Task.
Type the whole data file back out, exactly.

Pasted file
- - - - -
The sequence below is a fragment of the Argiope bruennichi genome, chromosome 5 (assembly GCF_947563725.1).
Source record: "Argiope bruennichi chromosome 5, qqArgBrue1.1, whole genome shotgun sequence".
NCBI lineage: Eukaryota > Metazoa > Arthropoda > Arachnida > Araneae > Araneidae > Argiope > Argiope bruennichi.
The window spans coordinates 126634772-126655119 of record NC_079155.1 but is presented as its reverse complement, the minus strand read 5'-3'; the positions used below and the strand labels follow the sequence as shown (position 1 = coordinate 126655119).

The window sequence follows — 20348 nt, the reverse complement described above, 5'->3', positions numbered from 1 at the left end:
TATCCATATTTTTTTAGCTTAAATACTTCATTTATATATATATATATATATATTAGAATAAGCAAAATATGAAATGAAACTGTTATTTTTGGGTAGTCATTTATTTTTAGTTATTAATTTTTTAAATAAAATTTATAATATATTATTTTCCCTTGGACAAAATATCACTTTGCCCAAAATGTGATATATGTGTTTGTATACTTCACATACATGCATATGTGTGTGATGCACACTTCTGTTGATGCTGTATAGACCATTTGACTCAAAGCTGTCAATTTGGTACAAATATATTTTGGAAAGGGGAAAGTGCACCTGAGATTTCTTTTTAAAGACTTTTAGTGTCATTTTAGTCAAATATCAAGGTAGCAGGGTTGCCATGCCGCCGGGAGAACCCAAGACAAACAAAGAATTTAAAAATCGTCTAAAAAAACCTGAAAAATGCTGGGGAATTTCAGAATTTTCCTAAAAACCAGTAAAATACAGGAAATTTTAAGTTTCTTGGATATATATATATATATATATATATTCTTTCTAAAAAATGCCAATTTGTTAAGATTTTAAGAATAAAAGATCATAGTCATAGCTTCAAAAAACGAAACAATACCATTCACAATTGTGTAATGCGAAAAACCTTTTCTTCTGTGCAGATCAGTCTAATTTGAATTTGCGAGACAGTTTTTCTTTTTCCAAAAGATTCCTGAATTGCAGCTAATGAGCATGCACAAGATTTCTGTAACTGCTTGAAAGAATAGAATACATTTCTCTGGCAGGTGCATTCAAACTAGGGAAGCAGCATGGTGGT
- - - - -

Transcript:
The sequence below is a fragment of the Argiope bruennichi genome, chromosome 5 (assembly GCF_947563725.1).
Source record: "Argiope bruennichi chromosome 5, qqArgBrue1.1, whole genome shotgun sequence".
NCBI lineage: Eukaryota > Metazoa > Arthropoda > Arachnida > Araneae > Araneidae > Argiope > Argiope bruennichi.
The window spans coordinates 126634772-126655119 of record NC_079155.1 but is presented as its reverse complement, the minus strand read 5'-3'; the positions used below and the strand labels follow the sequence as shown (position 1 = coordinate 126655119).

The window sequence follows — 20348 nt, the reverse complement described above, 5'->3', positions numbered from 1 at the left end:
TATCCATATTTTTTTAGCTTAAATACTTCATTTATATATATATATATATATATTAGAATAAGCAAAATATGAAATGAAACTGTTATTTTTGGGTAGTCATTTATTTTTAGTTATTAATTTTTTAAATAAAATTTATAATATATTATTTTCCCTTGGACAAAATATCACTTTGCCCAAAATGTGATATATGTGTTTGTATACTTCACATACATGCATATGTGTGTGATGCACACTTCTGTTGATGCTGTATAGACCATTTGACTCAAAGCTGTCAATTTGGTACAAATATATTTTGGAAAGGGGAAAGTGCACCTGAGATTTCTTTTTAAAGACTTTTAGTGTCATTTTAGTCAAATATCAAGGTAGCAGGGTTGCCATGCCGCCGGGAGAACCCAAGACAAACAAAGAATTTAAAAATCGTCTAAAAAAACCTGAAAAATGCTGGGGAATTTCAGAATTTTCCTAAAAACCAGTAAAATACAGGAAATTTTAAGTTTCTTGGATATATATATATATATATATATATTCTTTCTAAAAAATGCCAATTTGTTAAGATTTTAAGAATAAAAGATCATAGTCATAGCTTCAAAAAACGAAACAATACCATTCACAATTGTGTAATGCGAAAAACCTTTTCTTCTGTGCAGATCAGTCTAATTTGAATTTGCGAGACAGTTTTTCTTTTTCCAAAAGATTCCTGAATTGCAGCTAATGAGCATGCACAAGATTTCTGTAACTGCTTGAAAGAATAGAATACATTTCTCTGGCAGGTGCATTCAAACTAGGGAAGCAGCATGGTGGT